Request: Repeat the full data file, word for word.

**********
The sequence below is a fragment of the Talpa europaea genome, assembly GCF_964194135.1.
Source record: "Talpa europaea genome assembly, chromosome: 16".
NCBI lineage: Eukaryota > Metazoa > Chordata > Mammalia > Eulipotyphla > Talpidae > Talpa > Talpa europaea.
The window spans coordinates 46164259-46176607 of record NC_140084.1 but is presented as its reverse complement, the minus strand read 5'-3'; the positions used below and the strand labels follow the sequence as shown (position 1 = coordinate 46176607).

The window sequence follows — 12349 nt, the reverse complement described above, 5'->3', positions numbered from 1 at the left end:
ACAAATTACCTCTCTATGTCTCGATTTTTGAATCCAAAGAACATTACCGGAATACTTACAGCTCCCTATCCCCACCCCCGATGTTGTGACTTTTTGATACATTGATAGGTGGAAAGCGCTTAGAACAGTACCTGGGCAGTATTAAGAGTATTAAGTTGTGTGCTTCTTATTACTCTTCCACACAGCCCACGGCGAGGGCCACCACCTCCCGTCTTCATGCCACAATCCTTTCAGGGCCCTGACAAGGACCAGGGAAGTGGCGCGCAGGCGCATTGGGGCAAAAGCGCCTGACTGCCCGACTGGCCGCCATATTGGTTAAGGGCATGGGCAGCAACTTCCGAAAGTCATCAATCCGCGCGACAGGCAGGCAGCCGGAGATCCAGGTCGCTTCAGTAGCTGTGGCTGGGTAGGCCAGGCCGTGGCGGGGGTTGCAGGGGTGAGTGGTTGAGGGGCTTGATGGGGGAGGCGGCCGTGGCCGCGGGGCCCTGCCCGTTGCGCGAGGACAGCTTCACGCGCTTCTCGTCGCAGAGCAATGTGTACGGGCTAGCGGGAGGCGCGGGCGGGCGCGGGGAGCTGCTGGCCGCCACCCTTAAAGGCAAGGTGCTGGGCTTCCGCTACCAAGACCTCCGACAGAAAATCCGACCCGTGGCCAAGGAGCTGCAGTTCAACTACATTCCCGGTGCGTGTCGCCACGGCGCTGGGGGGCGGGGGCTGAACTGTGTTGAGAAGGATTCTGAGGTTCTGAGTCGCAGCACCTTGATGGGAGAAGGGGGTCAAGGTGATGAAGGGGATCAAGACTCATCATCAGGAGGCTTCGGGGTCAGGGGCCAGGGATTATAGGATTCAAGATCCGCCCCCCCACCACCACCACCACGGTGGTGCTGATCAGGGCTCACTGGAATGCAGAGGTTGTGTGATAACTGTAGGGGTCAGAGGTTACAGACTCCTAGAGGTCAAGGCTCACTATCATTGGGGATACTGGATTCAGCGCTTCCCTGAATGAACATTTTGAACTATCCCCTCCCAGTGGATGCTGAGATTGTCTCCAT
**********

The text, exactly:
The sequence below is a fragment of the Talpa europaea genome, assembly GCF_964194135.1.
Source record: "Talpa europaea genome assembly, chromosome: 16".
NCBI lineage: Eukaryota > Metazoa > Chordata > Mammalia > Eulipotyphla > Talpidae > Talpa > Talpa europaea.
The window spans coordinates 46164259-46176607 of record NC_140084.1 but is presented as its reverse complement, the minus strand read 5'-3'; the positions used below and the strand labels follow the sequence as shown (position 1 = coordinate 46176607).

The window sequence follows — 12349 nt, the reverse complement described above, 5'->3', positions numbered from 1 at the left end:
ACAAATTACCTCTCTATGTCTCGATTTTTGAATCCAAAGAACATTACCGGAATACTTACAGCTCCCTATCCCCACCCCCGATGTTGTGACTTTTTGATACATTGATAGGTGGAAAGCGCTTAGAACAGTACCTGGGCAGTATTAAGAGTATTAAGTTGTGTGCTTCTTATTACTCTTCCACACAGCCCACGGCGAGGGCCACCACCTCCCGTCTTCATGCCACAATCCTTTCAGGGCCCTGACAAGGACCAGGGAAGTGGCGCGCAGGCGCATTGGGGCAAAAGCGCCTGACTGCCCGACTGGCCGCCATATTGGTTAAGGGCATGGGCAGCAACTTCCGAAAGTCATCAATCCGCGCGACAGGCAGGCAGCCGGAGATCCAGGTCGCTTCAGTAGCTGTGGCTGGGTAGGCCAGGCCGTGGCGGGGGTTGCAGGGGTGAGTGGTTGAGGGGCTTGATGGGGGAGGCGGCCGTGGCCGCGGGGCCCTGCCCGTTGCGCGAGGACAGCTTCACGCGCTTCTCGTCGCAGAGCAATGTGTACGGGCTAGCGGGAGGCGCGGGCGGGCGCGGGGAGCTGCTGGCCGCCACCCTTAAAGGCAAGGTGCTGGGCTTCCGCTACCAAGACCTCCGACAGAAAATCCGACCCGTGGCCAAGGAGCTGCAGTTCAACTACATTCCCGGTGCGTGTCGCCACGGCGCTGGGGGGCGGGGGCTGAACTGTGTTGAGAAGGATTCTGAGGTTCTGAGTCGCAGCACCTTGATGGGAGAAGGGGGTCAAGGTGATGAAGGGGATCAAGACTCATCATCAGGAGGCTTCGGGGTCAGGGGCCAGGGATTATAGGATTCAAGATCCGCCCCCCCACCACCACCACCACGGTGGTGCTGATCAGGGCTCACTGGAATGCAGAGGTTGTGTGATAACTGTAGGGGTCAGAGGTTACAGACTCCTAGAGGTCAAGGCTCACTATCATTGGGGATACTGGATTCAGCGCTTCCCTGAATGAACATTTTGAACTATCCCCTCCCAGTGGATGCTGAGATTGTCTCCAT